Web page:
"Twenty years after the fall of the Berlin Wall, the EU is now a reincarnation of the Soviet Union".

Christopher Booker,

The Daily Telegraph, 7 November 2009

9 November 2009 at 08:54  
Anonymous Carl Gardner said...

@Sambo

Not famous, but a fairly regular commenter, and I think known to others here as an atheist. Maybe it'd be wrong always to write as though readers and other commenters know me, but I'm not sure it follows we should always write as though no one knows us or anything about our views.

@D. Singh

Maybe you share Churchmouse's strange fantasy of the "euSSR". But yet again, I must point out that the ECtHR is not an institution of the EU.

9 November 2009 at 09:57  
Blogger D. Singh said...

Mr Gardner,

You seem not be aware form my other posts on this site that I am aware that the ECrtHRs is not an EU instrument.

However, the ECrtHRs will not pass judgments that are in disaccord with the judgments of the EU’s Supreme Court the Court of Justice.

As a lawyer you ought to know the reason for that: within the EU’s jurisdiction there cannot be two supreme courts.

In other words you play the same game of deception as the federasts.

These posters have found you out.

9 November 2009 at 10:24  
Anonymous Voyager said...

The ECHR does not take account of the ECJ which until recently did not have overview of social issues but of compliance with EU treaties. The ECHR has "Judges" that are alien to our perspective in that many are in fact Civil Servants from their respective Ministry of Justice or academics, and are not courtroom jurists of the kind known to Anglo-Saxons. Some have even been schooled in Legal Positivist doctrines or notions of Postive Freedom and are very different from English traditions.

The ECJ will henceforth ensure judgments of the ECHR are in compliance with EU jurisprudence and not vice versa

9 November 2009 at 16:53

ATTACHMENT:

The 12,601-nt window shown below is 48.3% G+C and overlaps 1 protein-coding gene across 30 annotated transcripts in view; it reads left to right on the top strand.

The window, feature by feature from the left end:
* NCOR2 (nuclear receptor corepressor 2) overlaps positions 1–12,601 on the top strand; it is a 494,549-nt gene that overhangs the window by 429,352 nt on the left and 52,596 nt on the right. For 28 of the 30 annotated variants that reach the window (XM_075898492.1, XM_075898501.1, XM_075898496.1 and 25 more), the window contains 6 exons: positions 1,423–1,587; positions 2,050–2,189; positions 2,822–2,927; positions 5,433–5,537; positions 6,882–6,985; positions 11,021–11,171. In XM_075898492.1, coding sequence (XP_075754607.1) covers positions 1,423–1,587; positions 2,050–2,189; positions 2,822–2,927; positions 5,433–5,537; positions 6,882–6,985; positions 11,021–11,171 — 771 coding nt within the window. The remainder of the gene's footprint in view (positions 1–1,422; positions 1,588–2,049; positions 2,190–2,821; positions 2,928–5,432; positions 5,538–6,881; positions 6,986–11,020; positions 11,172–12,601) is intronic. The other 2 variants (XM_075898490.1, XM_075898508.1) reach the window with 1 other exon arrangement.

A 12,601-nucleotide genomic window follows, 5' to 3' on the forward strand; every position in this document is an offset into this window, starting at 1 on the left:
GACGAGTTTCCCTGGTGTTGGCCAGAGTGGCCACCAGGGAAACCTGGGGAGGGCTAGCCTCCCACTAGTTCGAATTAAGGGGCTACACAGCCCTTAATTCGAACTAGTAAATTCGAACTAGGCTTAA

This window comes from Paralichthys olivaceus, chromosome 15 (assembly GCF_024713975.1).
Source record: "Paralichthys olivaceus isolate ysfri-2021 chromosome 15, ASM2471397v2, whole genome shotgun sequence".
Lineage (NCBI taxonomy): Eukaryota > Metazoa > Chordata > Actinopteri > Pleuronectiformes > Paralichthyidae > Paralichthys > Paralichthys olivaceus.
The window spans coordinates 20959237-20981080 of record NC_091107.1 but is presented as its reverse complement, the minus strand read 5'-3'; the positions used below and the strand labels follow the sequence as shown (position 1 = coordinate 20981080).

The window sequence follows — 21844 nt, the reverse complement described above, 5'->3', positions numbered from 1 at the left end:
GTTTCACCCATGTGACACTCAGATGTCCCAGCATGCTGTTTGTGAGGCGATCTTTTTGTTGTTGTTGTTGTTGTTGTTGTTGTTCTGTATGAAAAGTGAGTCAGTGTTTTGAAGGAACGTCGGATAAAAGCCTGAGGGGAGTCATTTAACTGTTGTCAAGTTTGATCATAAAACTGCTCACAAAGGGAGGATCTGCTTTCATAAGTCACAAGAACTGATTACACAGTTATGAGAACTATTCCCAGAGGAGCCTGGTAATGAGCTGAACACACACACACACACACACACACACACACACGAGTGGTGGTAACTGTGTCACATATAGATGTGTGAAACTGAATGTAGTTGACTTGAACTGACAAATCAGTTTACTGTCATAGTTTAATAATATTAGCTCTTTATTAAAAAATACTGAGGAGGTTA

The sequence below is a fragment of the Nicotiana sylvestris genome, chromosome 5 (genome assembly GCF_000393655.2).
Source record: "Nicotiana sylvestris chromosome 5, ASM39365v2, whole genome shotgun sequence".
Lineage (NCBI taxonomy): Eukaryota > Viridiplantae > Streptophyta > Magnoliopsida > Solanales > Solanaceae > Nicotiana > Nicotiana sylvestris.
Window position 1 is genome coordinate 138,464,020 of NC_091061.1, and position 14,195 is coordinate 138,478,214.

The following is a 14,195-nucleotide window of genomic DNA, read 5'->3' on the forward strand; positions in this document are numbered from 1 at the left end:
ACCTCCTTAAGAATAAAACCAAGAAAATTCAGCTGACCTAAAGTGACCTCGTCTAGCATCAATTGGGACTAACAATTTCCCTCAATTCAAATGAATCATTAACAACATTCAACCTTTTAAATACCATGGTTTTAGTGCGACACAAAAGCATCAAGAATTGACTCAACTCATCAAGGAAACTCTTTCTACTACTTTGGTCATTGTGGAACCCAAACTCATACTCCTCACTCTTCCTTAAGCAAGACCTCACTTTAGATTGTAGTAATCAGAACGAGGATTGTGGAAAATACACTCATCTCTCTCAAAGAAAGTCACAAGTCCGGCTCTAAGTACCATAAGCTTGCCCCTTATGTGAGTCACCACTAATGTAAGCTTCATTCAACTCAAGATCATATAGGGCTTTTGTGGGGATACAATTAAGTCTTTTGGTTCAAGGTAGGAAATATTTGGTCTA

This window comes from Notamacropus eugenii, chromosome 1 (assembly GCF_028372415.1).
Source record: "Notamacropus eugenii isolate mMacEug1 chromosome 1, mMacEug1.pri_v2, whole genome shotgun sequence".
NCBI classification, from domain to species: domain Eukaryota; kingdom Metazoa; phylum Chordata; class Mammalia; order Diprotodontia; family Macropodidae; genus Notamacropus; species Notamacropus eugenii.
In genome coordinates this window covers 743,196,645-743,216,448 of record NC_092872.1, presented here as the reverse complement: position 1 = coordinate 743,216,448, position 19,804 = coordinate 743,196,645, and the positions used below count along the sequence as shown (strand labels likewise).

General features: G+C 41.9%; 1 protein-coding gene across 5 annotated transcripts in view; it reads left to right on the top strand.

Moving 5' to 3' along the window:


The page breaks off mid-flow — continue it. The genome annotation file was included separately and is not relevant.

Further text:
Anonymous Voyager said...

The ECHR was simply a Cold War device for The West to embarrass the COMECON nations under Soviet control....it has now become unchained

9 November 2009 at 16:55  
Anonymous Carl Gardner said...

@ D Singh:

No, I wasn't aware of that, and given your comment of 8.54 on 9 November, which exclusively discussed the EU, I think my response was reasonable. I didn't, note, accuse you of trying to deceive people into thinking the EU and ECtHR are the same.

I don't mind people disagreeing with me, making abusive remarks about me or accusing me of obviously subjective things like having perverted values and so on. Well, I mind the last two a bit, but accept they're part of friendly blogging knockabout.

But to accuse me of "playing a game of deception" is in another league entirely. It's the sort of thing that gives blogs a bad name.

You should take it back.

10 November 2009 at 12:10  
Blogger D. Singh said...

Mr Gardner,

It is reasonable for me to assume that you did know.

You pass yourself off as a barrister.

10 November 2009 at 12:40  
Anonymous Carl Gardner said...

You should take that back, too.

I've no interest in debating with you any more, Mr/Ms Singh. You're obviously less interested in reasonable discussion than in accusing people of deception, including about themselves. Your comments exemplify what puts some people off blogs and the internet.

I know you'll believe that a victory. There's nothing I can do about that. But it doesn't matter.

10 November 2009 at 15:58  
Blogger D. Singh said...

Mr Gardner,

'Next to a battle lost, is a battle won.'

I may consider apologising to you if you will tell me on what basis you might forgive me?

10 November 2009 at 17:05